Two thousand years ago, when the republic was collapsing, the Romans concocted a new leadership model: Triumvirate, a three-man team that split areas of governance. Slow to learn, they tried it twice before concluding that a leader cannot be divided. The emerging empire was thence controlled by a singular man, albeit an emperor with unlimited power.
The Founders of our republic understood the dangers of an all-powerful leader. Instead of copying the Roman autocractic or monarchial, Divine Right model, they vested limited power in one person: President and Commander in Chief. They carefully constructed a separation-of-powers system that included checks and balances on the others’ powers.
Private entities—e.g., NGO’s (non-government organizations), small businesses, corporations—generally have organized under that principle. They understand that a limited, one-person leadership model is essential to an effectively- and efficiently-run organization.
Within a heterogeneric organization, co-leadership leads to dysfunction. It becomes a Who’s on first? farce. It’s the reason we don’t have co-presidents, co-governors, co-mayors, co-coaches, or school board co-presidents: It doesn’t work.
Educational leadership, like all others, is more than about obvious tangibles such as budgeting, staffing, and implementing policy. More critical, it’s about intangibles: Setting the tone and climate of the District, defining its direction and mission, creating a vision of excellence, instilling core values, and fostering best practices in the staff.
In successful school districts, a special relationship exists between the Board of Education and the superintendent. In them, the BOE understands the superintendent is its singular employee. After his/her installation, the rest of the District’s staffing lies within the purview of the superintendent guided by law, policy, and contract if one has been negotiated.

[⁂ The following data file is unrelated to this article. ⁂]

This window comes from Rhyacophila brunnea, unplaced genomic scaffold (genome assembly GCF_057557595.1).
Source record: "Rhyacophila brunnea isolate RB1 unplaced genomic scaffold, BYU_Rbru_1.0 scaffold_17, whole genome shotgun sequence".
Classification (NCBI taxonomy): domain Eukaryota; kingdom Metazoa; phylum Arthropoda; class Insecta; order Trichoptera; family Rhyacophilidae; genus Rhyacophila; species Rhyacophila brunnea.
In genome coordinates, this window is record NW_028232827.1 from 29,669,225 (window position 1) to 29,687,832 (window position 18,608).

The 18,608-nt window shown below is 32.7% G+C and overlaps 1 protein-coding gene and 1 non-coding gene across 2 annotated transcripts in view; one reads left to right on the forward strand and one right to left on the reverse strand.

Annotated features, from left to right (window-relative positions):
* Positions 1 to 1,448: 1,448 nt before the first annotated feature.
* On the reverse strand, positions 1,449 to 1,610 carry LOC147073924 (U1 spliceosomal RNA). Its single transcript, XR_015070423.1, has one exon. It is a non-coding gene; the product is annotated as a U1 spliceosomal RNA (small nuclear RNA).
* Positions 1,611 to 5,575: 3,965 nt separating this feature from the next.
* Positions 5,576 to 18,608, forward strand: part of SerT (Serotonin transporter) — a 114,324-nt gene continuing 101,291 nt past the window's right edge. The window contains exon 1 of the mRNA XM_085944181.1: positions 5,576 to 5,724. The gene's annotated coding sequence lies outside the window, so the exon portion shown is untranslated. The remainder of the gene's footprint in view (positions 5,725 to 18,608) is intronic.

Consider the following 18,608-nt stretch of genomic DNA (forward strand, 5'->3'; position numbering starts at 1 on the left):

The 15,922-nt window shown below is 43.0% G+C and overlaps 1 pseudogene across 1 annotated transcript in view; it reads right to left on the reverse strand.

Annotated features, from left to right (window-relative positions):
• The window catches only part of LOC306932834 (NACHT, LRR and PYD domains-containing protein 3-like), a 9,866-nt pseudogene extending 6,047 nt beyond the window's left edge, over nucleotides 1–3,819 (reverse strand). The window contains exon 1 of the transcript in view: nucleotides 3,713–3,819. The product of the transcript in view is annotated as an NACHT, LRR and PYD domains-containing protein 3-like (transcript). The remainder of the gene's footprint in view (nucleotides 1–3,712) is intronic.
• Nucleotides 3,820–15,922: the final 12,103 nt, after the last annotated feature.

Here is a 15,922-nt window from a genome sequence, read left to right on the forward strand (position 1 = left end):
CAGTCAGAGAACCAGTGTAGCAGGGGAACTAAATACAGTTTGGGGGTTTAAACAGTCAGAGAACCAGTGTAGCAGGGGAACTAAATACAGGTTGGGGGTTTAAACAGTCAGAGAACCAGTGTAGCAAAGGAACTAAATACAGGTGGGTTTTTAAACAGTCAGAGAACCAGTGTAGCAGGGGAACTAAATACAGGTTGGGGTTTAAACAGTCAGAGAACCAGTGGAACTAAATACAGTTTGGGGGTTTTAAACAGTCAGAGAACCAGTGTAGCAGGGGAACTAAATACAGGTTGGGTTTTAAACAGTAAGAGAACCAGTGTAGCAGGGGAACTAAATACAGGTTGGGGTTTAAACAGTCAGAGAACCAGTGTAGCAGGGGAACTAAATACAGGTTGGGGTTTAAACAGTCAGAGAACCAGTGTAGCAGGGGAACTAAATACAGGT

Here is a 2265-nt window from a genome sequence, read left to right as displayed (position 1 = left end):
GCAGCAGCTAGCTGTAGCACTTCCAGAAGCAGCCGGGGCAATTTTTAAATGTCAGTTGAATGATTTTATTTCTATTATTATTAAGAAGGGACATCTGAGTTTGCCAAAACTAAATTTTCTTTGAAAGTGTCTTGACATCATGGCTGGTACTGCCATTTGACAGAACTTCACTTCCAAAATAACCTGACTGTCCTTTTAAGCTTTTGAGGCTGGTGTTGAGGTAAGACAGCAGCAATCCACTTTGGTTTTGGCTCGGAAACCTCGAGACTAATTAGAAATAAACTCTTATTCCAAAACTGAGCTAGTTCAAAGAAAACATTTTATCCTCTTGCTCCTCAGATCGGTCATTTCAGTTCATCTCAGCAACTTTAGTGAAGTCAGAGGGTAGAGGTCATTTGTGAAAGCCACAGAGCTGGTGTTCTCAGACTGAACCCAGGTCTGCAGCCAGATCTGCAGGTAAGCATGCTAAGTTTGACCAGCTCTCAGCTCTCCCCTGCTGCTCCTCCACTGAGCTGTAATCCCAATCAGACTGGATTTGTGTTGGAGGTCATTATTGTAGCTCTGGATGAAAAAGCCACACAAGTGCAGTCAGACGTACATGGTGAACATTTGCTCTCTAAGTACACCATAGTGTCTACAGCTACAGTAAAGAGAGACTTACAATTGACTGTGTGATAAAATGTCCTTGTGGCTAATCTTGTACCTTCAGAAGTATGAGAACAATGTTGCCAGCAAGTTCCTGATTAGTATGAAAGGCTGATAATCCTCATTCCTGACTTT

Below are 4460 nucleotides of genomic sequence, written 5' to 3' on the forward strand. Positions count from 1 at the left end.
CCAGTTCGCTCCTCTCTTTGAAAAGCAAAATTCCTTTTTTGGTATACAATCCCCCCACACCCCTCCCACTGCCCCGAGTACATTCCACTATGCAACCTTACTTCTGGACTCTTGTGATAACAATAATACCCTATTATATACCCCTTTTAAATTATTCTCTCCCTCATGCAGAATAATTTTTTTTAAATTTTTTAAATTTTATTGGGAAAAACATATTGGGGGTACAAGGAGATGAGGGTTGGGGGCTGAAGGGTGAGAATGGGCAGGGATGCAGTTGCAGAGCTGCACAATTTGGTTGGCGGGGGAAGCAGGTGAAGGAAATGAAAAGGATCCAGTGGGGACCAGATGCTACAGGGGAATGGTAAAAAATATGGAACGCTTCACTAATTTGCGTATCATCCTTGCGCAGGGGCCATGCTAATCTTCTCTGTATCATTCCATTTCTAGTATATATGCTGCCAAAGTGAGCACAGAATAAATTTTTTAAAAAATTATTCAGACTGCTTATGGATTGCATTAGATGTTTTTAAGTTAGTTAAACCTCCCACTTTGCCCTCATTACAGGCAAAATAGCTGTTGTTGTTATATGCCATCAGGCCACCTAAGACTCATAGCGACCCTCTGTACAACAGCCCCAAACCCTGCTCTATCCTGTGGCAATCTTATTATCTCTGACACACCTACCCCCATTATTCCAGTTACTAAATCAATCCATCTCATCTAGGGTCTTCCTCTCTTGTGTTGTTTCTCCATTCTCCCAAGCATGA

The superintendent then serves as the Board’s educational expert. He/she is tasked with guiding Board members whose expertise is most often in non-educational areas. With an effective superintendent in place, the Board recedes, focusing on its duo roles of policy making and oversight.
At the time of this writing, the Clear Creek BOE is seriously considering going the way of the Roman triumvirate by creating a leadership structure the intent of which is not to improve current leadership. Not only would that be unfortunate, it would also be potentially calamitous.
While at Summit High, I experienced a similar divided leadership model. It was catastrophic. The superintendent created a co-principalship, a situation that went from tenuous to fractured. Numerous factors contributed to the fracturing, but the underlying cause was the lack of one person leading the school and implementing practices listed above.
Since the departure of Bill Patterson, the Clear Creek School District has not had the benefit of a veteran educational visionary at the helm, an astute professional able to come in and assess the entire situation—community, school plants, staffing, educational practices—with an unfiltered eye so that he/she could lead the Board, educate the community, and move the District forward.
Implementing a co-leadership model would be an unhealthy statement about the District and community. It would suggest an unfocused Board whose priority is not about student success but accommodating other circumstances. Instead of attracting a veteran visionary educational leader, it’s more likely to attract someone looking to coast into retirement or is retired and would like a part-time gig to fill out the remaining years.
The present circumstances give the Board a tremendous opportunity to re-envision the direction of the District. Clear Creek is geographically well placed to be a strong magnet for students outside the county. All it would take is a visionary to lead the effort.
The students, teachers, administrators, general staff, and the Clear Creek community deserve it.